We have entered an era of insecurity in healthcare in America. While major attention is being paid to healthcare insurance and service insecurity, food insecurity and financial insecurity, there’s another one to add to this list: medical device security.

As more medical devices have moved into the digital internet-connected mode, the risk for malware, ransomware, and overall hack-ability grows. This increasing and challenging risk is covered in the report, Medical Device Security: An Industry Under Attack and Unprepared to Defend from Ponemon Institute.

Ponemon Institute has been tracking information security across industries, including healthcare, for several years. In this survey, sponsored by Synopsys, Ponemon focuses in on healthcare polling managers who work in medical device manufacturers and healthcare delivery organizations (HDOs in this report). Surveying these two groups provides insights into their alignment on the issue of medical device security. Importantly, it’s a lack of alignment and, of concern, cohesive strategy, that’s discovered.

The first chart clearly shows that most people working in device makers and HDOs expect an attack on at least one medical device in the next 12 months. But only 17% of device makers, and 15% of HDOs say they’re taking “significant steps” to prevent an attack.

This is a weak response when 40% of healthcare providers say they — and their patients — have had a security incident with a medical device, and 31% of device makers are aware of such incidents.

What would motivate these organizations to spend more resources for securing medical devices? The second chart answers that question: a serious hacking incident first would influence both makers and providers to allocate more resources for med device security. A second driver would be regulations, especially motivational to healthcare providers. (THINK: HIPAA and HITECH incentives for EHR adoption, for example).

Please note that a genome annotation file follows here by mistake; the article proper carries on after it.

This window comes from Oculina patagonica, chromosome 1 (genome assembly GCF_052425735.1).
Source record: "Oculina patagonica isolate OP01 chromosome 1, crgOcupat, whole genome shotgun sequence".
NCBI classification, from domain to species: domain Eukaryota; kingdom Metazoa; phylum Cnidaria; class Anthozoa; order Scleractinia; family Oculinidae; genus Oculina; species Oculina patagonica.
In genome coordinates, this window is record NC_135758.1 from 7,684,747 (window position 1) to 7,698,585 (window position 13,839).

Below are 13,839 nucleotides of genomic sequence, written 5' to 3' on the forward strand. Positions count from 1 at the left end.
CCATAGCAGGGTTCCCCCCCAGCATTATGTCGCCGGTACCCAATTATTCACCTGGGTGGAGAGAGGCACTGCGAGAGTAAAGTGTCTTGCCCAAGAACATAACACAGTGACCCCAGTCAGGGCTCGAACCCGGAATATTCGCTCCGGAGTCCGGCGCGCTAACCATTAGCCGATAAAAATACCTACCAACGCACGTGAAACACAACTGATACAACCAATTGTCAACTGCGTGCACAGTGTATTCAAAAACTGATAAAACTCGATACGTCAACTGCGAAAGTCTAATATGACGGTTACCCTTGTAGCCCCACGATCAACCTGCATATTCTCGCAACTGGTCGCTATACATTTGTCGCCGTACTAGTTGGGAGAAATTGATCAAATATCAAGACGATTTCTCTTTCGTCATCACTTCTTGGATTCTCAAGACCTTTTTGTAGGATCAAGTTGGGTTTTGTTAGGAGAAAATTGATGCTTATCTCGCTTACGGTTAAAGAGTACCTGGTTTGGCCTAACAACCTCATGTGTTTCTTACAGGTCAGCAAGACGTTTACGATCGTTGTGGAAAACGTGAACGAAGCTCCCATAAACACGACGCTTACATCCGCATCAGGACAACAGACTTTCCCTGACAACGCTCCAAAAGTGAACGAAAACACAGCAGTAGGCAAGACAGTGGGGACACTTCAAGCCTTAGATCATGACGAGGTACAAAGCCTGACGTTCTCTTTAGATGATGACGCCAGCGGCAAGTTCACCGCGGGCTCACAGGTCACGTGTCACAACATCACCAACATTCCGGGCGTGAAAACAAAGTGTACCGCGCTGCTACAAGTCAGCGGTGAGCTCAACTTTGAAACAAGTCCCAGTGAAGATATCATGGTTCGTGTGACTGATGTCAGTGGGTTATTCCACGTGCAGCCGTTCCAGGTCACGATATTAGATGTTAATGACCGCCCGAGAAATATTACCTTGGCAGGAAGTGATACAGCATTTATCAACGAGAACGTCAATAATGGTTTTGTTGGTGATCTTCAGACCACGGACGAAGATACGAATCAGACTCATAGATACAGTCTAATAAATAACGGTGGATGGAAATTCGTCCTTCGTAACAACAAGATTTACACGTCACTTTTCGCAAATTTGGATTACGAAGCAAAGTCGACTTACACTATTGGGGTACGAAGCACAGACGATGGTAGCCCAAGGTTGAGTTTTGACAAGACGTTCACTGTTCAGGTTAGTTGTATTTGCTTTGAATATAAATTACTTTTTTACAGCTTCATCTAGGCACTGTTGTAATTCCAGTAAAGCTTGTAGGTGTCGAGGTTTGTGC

In the meantime, until such a major hacking incident might happen, it appears that med device makers and healthcare organizations are largely muddling through the security challenge without holistic prevention and mitigation strategies. More healthcare providers sound confident in their ability to detect security vulnerabilities than are the makers of these devices; and, fewer (25%) of makers are confident in security protocols and architectures that are baked into the devices to protect patients than are healthcare providers (38%).

A main contributor to med device security risks is vulnerable code within the device. The reasons devices contain vulnerable code, the survey respondents believe, is a lack of quality assurance and testing procedures, a rush to release the product which pressures the product teams, accidental coding errors, among other egregious practices and policies.

Among the starkest and sobering findings in this study is the one illustrated by the third chart: that only 41% of device makers feel empowered to raise concerns about the security of medical devices in their companies. Most, but not nearly the vast majority, of healthcare providers do.

The accountability for the security of medical devices is unclear in many organizations. For one-third of both makers and providers, no one person is primarily responsible for medical device security, Ponemon learned. In 41% of provider organizations, the user of the medical device is responsible for security — say a surgeon or a doctor.

Health Populi’s Hot Points: In light of the growing risk for medical device security, the ECRI Institute published recommendations for protecting these systems as the Ponemon Institute/Synopsys report went to print this month. The recent WannaCry ransomware attack disrupted hospitals in the UK’s National Health Service systems, along with many organizations outside of healthcare. For the NHS, impacts included appointment cancellations, postponement of surgeries, and emergency vehicle disruptions.

Carbon Black, a security consultancy, conducted a consumer survey following the WannaCry incident, summarizing the poll results in their report, Ransom-Aware. Over half of consumers first learned about ransomware due to the WannaCry event. Among the 5,000 U.S. consumers analyzed by Carbon Black, 7 in 10 people said they’d consider leaving their healthcare provider if hit by ransomware. This survey also found that far more consumers (42%) said their most important information was financial data, and only 5% of consumers said the most important data was their medical records — the same percent saying phone data like messages and contacts was most important.

As healthcare providers and patients adopt more digital technologies to wear and live with at home and on-the-go, via wearables and robots and implanted sensors, these risks will hit closer to home. And home is where many of us envision as the new-and-improved medical home. But there’s no “improved” here without baking in sober, sound, and holistically-planned security for patients and providers. Without a sound risk management approach to security in medical devices, the promise of the Internet of Healthy Things for peoples’ well-being will be at risk itself.